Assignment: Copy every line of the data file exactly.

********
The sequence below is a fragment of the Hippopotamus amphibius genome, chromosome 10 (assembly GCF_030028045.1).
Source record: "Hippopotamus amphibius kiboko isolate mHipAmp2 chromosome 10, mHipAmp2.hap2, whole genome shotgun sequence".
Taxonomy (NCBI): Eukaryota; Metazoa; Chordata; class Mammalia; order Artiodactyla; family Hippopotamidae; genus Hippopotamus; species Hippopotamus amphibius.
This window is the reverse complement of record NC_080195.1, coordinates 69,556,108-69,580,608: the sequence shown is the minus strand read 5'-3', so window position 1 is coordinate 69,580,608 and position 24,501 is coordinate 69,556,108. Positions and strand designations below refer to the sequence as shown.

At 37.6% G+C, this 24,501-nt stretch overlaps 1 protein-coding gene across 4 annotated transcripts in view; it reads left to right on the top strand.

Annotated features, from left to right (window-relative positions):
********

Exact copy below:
The sequence below is a fragment of the Hippopotamus amphibius genome, chromosome 10 (assembly GCF_030028045.1).
Source record: "Hippopotamus amphibius kiboko isolate mHipAmp2 chromosome 10, mHipAmp2.hap2, whole genome shotgun sequence".
Taxonomy (NCBI): Eukaryota; Metazoa; Chordata; class Mammalia; order Artiodactyla; family Hippopotamidae; genus Hippopotamus; species Hippopotamus amphibius.
This window is the reverse complement of record NC_080195.1, coordinates 69,556,108-69,580,608: the sequence shown is the minus strand read 5'-3', so window position 1 is coordinate 69,580,608 and position 24,501 is coordinate 69,556,108. Positions and strand designations below refer to the sequence as shown.

At 37.6% G+C, this 24,501-nt stretch overlaps 1 protein-coding gene across 4 annotated transcripts in view; it reads left to right on the top strand.

Annotated features, from left to right (window-relative positions):